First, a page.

Halfway through 2016, Chinese consumers had already bought 170,000 electric vehicles. The main reason won't come as much of a surprise: Central and local government investment in infrastructure and subsidies, according to a new report from Oak Ridge National Laboratories. The government's own investment in electric buses and other official vehicles, along with charging stations, increased the number of EVs on the road.
The study says giving people discounts on market-rate cars and other incentives like tax exemptions—and the option to not pay tolls for bridges and highways—also helped stoke sales. China also has a big market of tiny low-speed, cheap electric vehicles, which wasn't accounted for in this report, because these kinds of EVs aren't fully regulated, but represent a gateway for EV adoption.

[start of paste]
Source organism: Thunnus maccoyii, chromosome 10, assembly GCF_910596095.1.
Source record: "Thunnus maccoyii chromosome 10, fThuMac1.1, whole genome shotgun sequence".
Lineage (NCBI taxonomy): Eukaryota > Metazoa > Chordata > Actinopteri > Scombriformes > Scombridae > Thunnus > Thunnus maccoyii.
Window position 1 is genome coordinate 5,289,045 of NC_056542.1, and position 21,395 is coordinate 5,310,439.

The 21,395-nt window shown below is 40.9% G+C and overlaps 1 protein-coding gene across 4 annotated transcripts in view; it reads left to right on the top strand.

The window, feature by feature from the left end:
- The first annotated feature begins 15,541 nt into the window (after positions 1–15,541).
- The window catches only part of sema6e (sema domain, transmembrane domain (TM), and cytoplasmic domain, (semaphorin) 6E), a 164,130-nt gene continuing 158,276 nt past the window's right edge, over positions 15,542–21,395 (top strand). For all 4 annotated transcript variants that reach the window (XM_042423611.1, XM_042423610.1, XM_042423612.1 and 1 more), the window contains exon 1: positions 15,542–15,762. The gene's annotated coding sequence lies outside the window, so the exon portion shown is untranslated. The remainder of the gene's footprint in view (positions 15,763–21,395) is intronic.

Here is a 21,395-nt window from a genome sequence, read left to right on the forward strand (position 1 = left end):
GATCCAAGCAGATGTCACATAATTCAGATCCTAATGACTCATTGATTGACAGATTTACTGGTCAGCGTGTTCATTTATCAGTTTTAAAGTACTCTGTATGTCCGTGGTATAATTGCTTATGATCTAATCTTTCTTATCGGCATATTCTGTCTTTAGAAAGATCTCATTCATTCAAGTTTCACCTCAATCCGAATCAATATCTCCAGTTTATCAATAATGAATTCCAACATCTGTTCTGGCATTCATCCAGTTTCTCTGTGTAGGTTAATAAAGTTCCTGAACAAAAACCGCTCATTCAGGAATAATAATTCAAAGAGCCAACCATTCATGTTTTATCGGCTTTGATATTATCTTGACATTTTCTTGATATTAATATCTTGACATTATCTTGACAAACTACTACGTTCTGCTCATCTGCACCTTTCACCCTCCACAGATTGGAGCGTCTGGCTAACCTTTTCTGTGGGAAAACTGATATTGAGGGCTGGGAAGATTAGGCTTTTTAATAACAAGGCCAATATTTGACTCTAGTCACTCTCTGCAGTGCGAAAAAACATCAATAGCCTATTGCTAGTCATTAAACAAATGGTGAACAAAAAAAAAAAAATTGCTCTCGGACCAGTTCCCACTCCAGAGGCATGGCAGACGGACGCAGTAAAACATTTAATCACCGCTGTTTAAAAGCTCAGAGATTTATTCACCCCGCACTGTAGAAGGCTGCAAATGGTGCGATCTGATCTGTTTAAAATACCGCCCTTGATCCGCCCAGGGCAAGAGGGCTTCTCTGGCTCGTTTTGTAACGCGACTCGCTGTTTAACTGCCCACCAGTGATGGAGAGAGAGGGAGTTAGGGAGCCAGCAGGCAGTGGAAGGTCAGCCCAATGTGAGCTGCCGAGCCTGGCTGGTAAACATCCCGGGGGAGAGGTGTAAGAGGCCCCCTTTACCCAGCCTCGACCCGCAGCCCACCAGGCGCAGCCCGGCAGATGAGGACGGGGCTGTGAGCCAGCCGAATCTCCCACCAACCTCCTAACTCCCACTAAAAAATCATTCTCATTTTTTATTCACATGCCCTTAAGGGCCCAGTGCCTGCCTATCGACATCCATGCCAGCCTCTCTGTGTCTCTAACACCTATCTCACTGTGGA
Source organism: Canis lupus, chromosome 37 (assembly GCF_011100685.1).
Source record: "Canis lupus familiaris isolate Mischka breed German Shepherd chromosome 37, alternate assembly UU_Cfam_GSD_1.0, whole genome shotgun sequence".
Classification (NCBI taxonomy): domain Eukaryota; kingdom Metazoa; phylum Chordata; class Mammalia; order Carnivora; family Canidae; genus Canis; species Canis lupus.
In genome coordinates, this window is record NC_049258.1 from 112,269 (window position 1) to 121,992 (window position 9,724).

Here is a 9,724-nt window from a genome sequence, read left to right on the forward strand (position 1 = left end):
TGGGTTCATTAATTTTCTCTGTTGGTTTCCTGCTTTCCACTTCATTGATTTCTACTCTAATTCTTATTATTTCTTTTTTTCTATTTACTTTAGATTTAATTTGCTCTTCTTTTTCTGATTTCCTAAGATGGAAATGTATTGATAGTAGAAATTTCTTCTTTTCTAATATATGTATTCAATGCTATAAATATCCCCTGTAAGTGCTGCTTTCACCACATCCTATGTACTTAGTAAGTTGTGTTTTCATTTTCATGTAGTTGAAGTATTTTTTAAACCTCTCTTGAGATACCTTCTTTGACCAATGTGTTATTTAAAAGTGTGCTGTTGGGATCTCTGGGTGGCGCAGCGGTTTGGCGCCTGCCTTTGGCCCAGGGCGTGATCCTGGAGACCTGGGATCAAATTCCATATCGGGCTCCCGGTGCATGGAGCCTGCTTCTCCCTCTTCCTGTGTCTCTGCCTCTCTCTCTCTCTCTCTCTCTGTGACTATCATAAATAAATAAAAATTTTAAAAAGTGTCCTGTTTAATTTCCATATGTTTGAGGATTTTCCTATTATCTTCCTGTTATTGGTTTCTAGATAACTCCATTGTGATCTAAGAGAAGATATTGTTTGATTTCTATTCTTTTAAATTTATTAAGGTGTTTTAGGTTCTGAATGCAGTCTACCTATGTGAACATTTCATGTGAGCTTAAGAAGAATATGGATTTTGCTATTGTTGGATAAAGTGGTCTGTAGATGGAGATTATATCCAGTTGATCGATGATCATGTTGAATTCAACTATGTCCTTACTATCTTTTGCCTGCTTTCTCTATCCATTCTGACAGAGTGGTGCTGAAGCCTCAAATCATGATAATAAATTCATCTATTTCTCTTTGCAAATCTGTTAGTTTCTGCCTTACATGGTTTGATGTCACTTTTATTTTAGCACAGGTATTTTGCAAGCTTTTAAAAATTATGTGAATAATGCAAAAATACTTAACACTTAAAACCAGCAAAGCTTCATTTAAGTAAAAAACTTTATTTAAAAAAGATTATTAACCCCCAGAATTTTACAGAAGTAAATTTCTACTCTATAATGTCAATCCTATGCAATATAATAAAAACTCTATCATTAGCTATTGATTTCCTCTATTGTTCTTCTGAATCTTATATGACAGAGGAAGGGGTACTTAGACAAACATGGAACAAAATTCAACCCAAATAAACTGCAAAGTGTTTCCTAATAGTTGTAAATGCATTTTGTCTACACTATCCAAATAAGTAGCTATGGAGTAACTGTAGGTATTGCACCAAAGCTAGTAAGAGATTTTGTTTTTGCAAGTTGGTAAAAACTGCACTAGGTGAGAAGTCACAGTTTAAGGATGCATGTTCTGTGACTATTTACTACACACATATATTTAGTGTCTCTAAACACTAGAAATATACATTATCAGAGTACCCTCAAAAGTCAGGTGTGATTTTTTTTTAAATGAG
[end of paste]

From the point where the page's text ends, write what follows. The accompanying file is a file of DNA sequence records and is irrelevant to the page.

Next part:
Bottom line: China has taken aggressive action to make itself a leader in the electric car industry, and (as we've seen in other countries) it's driving growth.